Unsurprisingly, we are seeing more and more consumer-orientated firms coming out of emerging markets that have huge brand power and global presence. For example, Mexico’s Grupo Bimbo, the world’s largest baking company, South Africa’s Aspen Pharmacare and Chinese e-commerce, Alibaba Group are advancing into foreign markets yet they remain largely unknown in the UK. It’s estimated that together the emerging market countries generate sales of over $1 billion.
The opportunities in emerging markets are immense: according to analysts’ forecasts China’s economy could surpass the US’ within just two decades. The Chinese economy is a hot topic in economic circles with analysts fiercely debating whether China is going to experience a crash or continue its unprecedented growth.
It was interesting to see in a recent survey from McKinsey that less than 20 per cent of decision makers are targeting China at city rather than country level1. The report suggested that marketing strategies should focus on city-specific targeting in China and other emerging markets, due to the sheer scale of each city and growing consumer demand. This is certainly a strategy we have adopted as we work with increasing numbers of Chinese companies – there is much more value in targeting specific areas and understanding them well, than trying a blanket approach in such a vast geography.
|Source: McKinsey & Company
Demand on commodities
There is little doubt that we are experiencing the biggest growth opportunity in the history of capitalism. In the past decade, worldwide consumption of coal, palm oil and iron ore has grown by up to 10% per year, and there has been a similarly substantial rise in the consumption of oil, copper and wheat.
According to Bernice Lee, Research Director of Energy, Environment and Resource Governance (EERG) of Chatham House, “demand from emerging economies has driven up commodity prices and made them more volatile”2. This poses new challenges for risk management in public policy and business strategy between sectors, communities and nations. BRIC countries have started to put their foot on the break in fear of limited future supplies. For example, China has used export controls to support its industry’s raw materials, and Brazil and India are considering similar measures for iron ore2.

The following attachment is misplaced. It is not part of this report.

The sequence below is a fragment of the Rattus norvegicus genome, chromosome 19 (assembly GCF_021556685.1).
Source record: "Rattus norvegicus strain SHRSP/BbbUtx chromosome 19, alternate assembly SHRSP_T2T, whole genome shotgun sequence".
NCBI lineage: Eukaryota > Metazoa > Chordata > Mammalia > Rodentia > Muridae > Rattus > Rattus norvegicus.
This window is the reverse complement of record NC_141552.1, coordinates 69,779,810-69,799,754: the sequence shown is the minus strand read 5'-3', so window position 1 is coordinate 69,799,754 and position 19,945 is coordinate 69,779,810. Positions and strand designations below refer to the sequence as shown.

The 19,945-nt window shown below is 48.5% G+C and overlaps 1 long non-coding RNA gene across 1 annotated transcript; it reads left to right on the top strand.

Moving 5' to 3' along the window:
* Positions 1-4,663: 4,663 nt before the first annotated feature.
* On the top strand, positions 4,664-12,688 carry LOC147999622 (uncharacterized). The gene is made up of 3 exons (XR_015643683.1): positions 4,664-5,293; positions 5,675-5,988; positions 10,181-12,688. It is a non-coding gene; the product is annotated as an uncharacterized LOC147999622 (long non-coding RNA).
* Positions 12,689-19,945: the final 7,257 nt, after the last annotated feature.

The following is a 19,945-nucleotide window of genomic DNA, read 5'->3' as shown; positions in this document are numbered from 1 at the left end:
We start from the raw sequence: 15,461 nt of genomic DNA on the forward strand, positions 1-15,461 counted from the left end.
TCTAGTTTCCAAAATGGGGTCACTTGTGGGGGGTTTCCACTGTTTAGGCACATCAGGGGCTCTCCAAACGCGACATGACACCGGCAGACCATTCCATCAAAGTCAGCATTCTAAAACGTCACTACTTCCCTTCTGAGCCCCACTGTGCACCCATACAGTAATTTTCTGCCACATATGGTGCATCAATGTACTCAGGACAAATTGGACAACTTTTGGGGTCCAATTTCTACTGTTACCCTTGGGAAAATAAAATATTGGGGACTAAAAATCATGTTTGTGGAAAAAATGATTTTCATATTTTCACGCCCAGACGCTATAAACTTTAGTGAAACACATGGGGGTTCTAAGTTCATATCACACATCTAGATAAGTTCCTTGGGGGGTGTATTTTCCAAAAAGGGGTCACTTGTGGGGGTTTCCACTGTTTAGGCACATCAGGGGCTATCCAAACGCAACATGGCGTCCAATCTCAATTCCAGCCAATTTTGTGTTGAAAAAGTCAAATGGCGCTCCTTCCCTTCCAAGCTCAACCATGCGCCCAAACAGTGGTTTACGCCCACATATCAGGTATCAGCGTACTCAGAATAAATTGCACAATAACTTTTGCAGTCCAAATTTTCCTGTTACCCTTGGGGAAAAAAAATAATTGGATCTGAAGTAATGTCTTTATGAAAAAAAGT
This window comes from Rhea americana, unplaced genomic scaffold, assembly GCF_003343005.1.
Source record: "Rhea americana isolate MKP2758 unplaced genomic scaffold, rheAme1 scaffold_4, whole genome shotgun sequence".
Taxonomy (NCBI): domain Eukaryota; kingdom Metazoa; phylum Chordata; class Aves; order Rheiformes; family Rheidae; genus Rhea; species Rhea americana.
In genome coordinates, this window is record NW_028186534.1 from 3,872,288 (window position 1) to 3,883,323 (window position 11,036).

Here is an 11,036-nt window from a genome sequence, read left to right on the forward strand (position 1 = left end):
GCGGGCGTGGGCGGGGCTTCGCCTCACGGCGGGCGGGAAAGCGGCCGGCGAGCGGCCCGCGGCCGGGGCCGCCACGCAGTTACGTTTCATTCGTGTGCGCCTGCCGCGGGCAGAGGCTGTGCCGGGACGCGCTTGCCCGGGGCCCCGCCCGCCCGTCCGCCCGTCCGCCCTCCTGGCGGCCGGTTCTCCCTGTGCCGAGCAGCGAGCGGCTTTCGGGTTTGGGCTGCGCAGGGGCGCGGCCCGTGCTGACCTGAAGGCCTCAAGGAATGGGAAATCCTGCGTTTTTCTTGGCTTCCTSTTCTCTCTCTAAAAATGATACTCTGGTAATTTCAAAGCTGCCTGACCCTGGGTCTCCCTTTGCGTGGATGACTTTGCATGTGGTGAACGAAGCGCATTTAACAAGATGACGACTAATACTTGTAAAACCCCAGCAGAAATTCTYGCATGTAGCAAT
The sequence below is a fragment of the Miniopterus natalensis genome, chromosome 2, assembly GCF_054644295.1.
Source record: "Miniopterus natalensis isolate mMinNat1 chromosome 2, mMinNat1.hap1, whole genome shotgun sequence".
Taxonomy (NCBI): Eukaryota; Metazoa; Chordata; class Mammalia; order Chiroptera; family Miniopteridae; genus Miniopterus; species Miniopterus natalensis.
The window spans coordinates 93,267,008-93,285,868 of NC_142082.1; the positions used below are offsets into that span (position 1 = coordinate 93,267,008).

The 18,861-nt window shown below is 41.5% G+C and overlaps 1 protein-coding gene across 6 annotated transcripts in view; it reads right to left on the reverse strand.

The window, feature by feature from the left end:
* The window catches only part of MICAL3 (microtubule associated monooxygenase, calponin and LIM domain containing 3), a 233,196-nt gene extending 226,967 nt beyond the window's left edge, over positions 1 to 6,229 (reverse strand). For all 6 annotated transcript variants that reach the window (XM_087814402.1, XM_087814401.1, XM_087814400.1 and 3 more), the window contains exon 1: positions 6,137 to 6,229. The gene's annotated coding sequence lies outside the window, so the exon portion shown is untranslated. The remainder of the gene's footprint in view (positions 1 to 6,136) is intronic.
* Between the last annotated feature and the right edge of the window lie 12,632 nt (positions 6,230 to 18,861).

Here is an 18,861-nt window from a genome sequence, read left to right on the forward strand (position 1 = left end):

In an attempt to resolve supply disruptions, the International Energy Agency’s (IEA) and its 28 member countries have agreed to store oil 90 days. In practice this should ensure that there is always a supply available. Last year, the IEA called on its members to release emergency oil stockpiles to balance market disruptions tied to the civil unrest in Libya.
Industrial and political disruptions were played out last year in front of the international community, when the Marikana massacre in South Africa and similar wildcat strikes spread across the country and left the sector in turmoil. Shares in companies such as Coal of Africa were hit hard and Anglo American Platinum has reported an annual loss.
This week companies and industry leaders gathered in Cape Town for the annual Investing in Africa Mining Indaba, the largest mining conference on the continent. In keeping with tradition, companies threw dinners and cocktail parties, and as usual, meetings were held by the Cullinan pool. Conversation centred on the state and business, the revival of the country and its mining firms, and how it can still benefit from China’s growth.
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1Recent survey conducted by Mckinsey Global Institute
2Bernice Lee, Research Director of energy, environment and resource governance of Chatham House in Financial Times Guest post: let’s start an R30 Group to manage global resources.